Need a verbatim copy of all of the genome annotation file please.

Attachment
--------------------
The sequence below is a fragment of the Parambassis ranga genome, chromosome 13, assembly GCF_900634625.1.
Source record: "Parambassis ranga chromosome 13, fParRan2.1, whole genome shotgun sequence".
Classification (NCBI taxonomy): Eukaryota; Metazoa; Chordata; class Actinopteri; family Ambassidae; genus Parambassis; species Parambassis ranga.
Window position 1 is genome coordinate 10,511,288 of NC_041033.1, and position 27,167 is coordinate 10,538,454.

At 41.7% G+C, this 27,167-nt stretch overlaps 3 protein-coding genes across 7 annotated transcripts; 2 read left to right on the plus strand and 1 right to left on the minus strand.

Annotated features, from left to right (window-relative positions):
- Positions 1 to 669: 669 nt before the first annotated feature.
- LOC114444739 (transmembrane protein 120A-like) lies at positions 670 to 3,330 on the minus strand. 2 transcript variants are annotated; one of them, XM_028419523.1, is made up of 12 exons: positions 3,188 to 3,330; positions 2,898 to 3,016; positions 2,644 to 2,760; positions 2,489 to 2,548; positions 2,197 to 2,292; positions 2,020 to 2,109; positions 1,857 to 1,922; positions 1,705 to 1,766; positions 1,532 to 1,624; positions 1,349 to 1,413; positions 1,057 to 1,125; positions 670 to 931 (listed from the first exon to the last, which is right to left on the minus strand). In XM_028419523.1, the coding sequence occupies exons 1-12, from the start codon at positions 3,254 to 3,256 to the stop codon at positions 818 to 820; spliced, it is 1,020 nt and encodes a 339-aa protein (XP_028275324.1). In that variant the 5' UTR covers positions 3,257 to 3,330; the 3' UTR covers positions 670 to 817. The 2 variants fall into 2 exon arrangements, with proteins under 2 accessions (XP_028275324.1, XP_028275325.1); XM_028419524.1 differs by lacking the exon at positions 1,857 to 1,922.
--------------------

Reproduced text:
The sequence below is a fragment of the Parambassis ranga genome, chromosome 13, assembly GCF_900634625.1.
Source record: "Parambassis ranga chromosome 13, fParRan2.1, whole genome shotgun sequence".
Classification (NCBI taxonomy): Eukaryota; Metazoa; Chordata; class Actinopteri; family Ambassidae; genus Parambassis; species Parambassis ranga.
Window position 1 is genome coordinate 10,511,288 of NC_041033.1, and position 27,167 is coordinate 10,538,454.

At 41.7% G+C, this 27,167-nt stretch overlaps 3 protein-coding genes across 7 annotated transcripts; 2 read left to right on the plus strand and 1 right to left on the minus strand.

Annotated features, from left to right (window-relative positions):
- Positions 1 to 669: 669 nt before the first annotated feature.
- LOC114444739 (transmembrane protein 120A-like) lies at positions 670 to 3,330 on the minus strand. 2 transcript variants are annotated; one of them, XM_028419523.1, is made up of 12 exons: positions 3,188 to 3,330; positions 2,898 to 3,016; positions 2,644 to 2,760; positions 2,489 to 2,548; positions 2,197 to 2,292; positions 2,020 to 2,109; positions 1,857 to 1,922; positions 1,705 to 1,766; positions 1,532 to 1,624; positions 1,349 to 1,413; positions 1,057 to 1,125; positions 670 to 931 (listed from the first exon to the last, which is right to left on the minus strand). In XM_028419523.1, the coding sequence occupies exons 1-12, from the start codon at positions 3,254 to 3,256 to the stop codon at positions 818 to 820; spliced, it is 1,020 nt and encodes a 339-aa protein (XP_028275324.1). In that variant the 5' UTR covers positions 3,257 to 3,330; the 3' UTR covers positions 670 to 817. The 2 variants fall into 2 exon arrangements, with proteins under 2 accessions (XP_028275324.1, XP_028275325.1); XM_028419524.1 differs by lacking the exon at positions 1,857 to 1,922.